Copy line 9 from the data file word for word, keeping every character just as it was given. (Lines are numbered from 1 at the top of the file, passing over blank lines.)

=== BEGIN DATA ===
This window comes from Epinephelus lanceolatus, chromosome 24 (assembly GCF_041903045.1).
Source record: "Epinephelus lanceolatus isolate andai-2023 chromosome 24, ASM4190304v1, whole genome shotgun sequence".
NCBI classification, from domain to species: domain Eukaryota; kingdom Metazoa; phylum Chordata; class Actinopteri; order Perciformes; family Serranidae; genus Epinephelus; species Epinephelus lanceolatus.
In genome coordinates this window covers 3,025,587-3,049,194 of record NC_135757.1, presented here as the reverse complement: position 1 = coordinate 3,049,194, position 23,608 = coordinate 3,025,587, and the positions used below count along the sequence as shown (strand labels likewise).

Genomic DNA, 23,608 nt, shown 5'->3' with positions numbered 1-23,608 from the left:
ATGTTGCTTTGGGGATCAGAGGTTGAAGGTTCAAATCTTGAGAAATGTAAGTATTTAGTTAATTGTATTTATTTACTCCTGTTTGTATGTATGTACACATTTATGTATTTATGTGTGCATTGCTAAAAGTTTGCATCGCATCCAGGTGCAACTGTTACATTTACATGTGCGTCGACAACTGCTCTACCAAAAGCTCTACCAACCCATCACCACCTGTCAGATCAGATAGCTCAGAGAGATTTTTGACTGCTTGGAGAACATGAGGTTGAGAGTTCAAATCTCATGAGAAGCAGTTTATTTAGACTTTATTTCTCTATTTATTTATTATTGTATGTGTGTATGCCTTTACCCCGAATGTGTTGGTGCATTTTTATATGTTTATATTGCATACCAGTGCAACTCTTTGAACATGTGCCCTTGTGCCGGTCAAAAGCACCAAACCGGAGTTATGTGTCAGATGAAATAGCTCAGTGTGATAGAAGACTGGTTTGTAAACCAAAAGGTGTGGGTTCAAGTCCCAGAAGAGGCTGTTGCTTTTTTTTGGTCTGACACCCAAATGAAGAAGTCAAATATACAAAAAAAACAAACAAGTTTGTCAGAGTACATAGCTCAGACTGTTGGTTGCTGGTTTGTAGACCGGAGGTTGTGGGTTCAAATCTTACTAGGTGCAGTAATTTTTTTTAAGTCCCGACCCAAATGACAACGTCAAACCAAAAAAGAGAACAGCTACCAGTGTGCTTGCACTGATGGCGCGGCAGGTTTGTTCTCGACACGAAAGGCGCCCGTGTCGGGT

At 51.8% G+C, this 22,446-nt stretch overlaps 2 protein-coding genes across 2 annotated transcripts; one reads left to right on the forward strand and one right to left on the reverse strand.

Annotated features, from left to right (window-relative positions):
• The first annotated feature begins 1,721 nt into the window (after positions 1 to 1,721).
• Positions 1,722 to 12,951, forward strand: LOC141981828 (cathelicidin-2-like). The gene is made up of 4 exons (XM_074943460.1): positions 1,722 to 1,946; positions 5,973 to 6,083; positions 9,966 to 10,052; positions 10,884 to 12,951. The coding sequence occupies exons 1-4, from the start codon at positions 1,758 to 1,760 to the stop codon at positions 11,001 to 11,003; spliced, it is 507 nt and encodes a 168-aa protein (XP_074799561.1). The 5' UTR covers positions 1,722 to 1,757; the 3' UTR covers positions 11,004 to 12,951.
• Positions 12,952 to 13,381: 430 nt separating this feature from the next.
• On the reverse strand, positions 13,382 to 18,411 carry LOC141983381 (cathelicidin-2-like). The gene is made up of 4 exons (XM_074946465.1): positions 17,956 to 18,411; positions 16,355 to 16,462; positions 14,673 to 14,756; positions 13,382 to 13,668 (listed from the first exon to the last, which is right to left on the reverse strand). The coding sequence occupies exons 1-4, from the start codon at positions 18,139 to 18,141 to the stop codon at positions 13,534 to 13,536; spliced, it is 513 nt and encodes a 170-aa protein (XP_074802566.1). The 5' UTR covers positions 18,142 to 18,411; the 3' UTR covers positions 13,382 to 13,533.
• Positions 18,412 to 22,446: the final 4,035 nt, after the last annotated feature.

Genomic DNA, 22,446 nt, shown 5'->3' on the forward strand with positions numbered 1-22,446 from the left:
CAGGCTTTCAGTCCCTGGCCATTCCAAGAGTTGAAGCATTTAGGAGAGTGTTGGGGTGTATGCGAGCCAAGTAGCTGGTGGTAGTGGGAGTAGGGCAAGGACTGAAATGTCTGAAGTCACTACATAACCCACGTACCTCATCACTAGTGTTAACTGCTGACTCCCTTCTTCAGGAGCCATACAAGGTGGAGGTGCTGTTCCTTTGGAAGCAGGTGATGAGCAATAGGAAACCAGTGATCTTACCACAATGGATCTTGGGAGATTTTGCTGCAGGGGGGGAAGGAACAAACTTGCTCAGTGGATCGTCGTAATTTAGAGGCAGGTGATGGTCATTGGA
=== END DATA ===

• The first annotated feature begins 1,721 nt into the window (after positions 1 to 1,721).